Person washing dishes with sponge in kitchen sink

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LONDON — A new survey warns that pre-rinsing dishes before loading them into the dishwasher is not just a waste of time but also a costly practice. It turns out that this common habit is costing people in the United Kingdom an unnecessary $241 million in water each year.

According to the survey commissioned by energy experts Utilita, 62 percent of dishwasher owners admit to washing their items before putting them in the machine. This leads to a staggering 95 million liters of cold water being poured down the sink every single day, totaling 7.6 billion gallons annually.

“Knowing what our habits are costing us can encourage us to reconsider our behaviors, and in this case, the savings are significant, so should hopefully make households think twice,” says spokesperson Archie Lasseter in a statement.

Many who rinse their dishes believe they are preventing their dishwashers from clogging up. According to the survey, 59 percent justify their pre-rinsing because they think it prevents long-term machine issues. However, 53 percent of those who don’t pre-rinse counter this by arguing that dishwashers are designed to wash dishes thoroughly, making the step unnecessary.

Scroll down for the top 5 reasons people don’t rinse dishes

Woman using Dishwasher in brown cabinetry
(Photo by cottonbro studio on Pexels)

Notably, 42 percent of respondents only load their dishwasher when their dishes are “sparkling clean.” Yet, 39 percent of rinsers confess their dishes come out of the machine in the same condition they went in, raising questions about the need for pre-rinsing.

The habit also has a personal cost. People who rinse with hot water spend an average of $46.54 per year doing so, while those who use cold water spend about $13.70. Among those in the survey carried out by OnePoll, 31 percent run their dishwasher more than once a day, which would double these costs.

The survey also revealed that household debates over whether to rinse or not are common, affecting 27 percent of respondents. Additionally, 62 percent have never used their dishwasher’s “eco” mode, a setting that could save each household $42.02 per year, according to experts.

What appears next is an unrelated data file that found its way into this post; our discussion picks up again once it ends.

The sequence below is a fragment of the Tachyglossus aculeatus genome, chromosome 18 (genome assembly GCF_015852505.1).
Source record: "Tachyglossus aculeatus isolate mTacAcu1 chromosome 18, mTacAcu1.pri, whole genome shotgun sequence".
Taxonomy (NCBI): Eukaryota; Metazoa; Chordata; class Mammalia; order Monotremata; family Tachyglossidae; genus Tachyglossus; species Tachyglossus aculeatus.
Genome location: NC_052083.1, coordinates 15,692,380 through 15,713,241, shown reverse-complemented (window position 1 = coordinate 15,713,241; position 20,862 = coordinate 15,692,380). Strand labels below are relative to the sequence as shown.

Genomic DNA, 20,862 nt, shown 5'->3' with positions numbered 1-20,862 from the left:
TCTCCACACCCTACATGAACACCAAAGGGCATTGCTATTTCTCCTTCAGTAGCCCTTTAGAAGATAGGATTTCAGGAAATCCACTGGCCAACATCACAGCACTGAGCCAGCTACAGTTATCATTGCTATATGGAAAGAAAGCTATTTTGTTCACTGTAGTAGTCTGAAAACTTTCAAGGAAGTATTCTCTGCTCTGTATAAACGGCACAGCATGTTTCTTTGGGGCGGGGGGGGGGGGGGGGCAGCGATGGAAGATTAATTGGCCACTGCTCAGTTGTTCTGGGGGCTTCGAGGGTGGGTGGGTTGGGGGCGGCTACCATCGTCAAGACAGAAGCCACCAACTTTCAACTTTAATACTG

“Dishwashers are designed to provide a full dishwashing function, which includes rinsing, so we must put our trust in them to save time, money, and the environment,” says spokesperson Paul Hide.

Experts hope that these startling findings will encourage more people to skip the pre-rinse, trust their dishwashers more, and ultimately contribute to both saving money and protecting the environment.

Top 5 Reasons Why People Rinse Their Dishes:

  1. Concerned about clogging the dishwasher
  2. Want to keep the dishwasher clean
  3. To avoid breaking the machine
  4. It’s a force of habit
  5. To avoid the dishwasher smelling

Top 5 Reasons Why People Don’t Rinse:

  1. It’s a waste of water
  2. Pointless when the machine rinses them
  3. My dishwasher has a rinse on the cycle
  4. My dishwasher tablets advise not to rinse
  5. Can’t stand touching dirty plates

South West News Service writer Lucy Brimble contributed to this report.

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  1. Mark says:

    Maybe dishwasher today have improved. But 20 years ago if I did not rinse the plate before I put it in, the plate would usually have food stuck to it after the dishwasher was finished. Especially if the food had dried before I put them in the dishwasher

  2. Checkpoint Cheryl says:

    I have read and followed this advice repeatedly and have concluded that it is wrong. If I don’t rinse, my (new model, top brand) dishwasher does indeed become grungy and disgusting, requiring me to take out various sieves and collect the gunk and rinse and scrub them with a toothbrush etc. etc. all using a lot of time AND WATER. Plus despite what the advertisements claim, even expensive dishwashers do NOT clean dishes that have not been rinsed and then you end up rewashing several of your items, by which point the food really is baked on and has to be washed away with lots of water. It is much better to rinse the dishes before putting them in the dishwasher, and I assert that so many people are doing this because they are right, not because they are ignorant and need educating.

  3. Ann says:

    I think that if your dishwasher is full and the dishes have just been used, brush off the big stuff and give it a go. We do a brief rinse because we don’t fill up the dishwasher for at least 2 days and things get dried on by then and get stuck on. Every once in a while I give it a challenge with a really grungy casserole. It always comes out sparkling. My DW is a high end 2 y/o.

  4. Jerry W Segers says:

    The right or wrong in this answer depends on two things – the machine and the water temperature. I have owned five different washing machines in my life. I replaced two because they would not remove even the least bit of food and left crusty bits stuck to the dishes after drying. I examined the various machines closely. The machines that cleaned the dishes had a 1/3 horsepower motor. The failed machine has a much smaller motor. The smaller motor did not develop enough pressure to remove the stuck-on grime.

    The other problem I discovered is the machine manufacturer recommends 140-degree water. Every water heater installer I have talked to stated new water heaters come set to 120 degrees to reduce the chance of scalding in the shower.

    In short, if you have a small motor and low-temperature water, you must wash by hand, and the machine is simply a fancy drying rack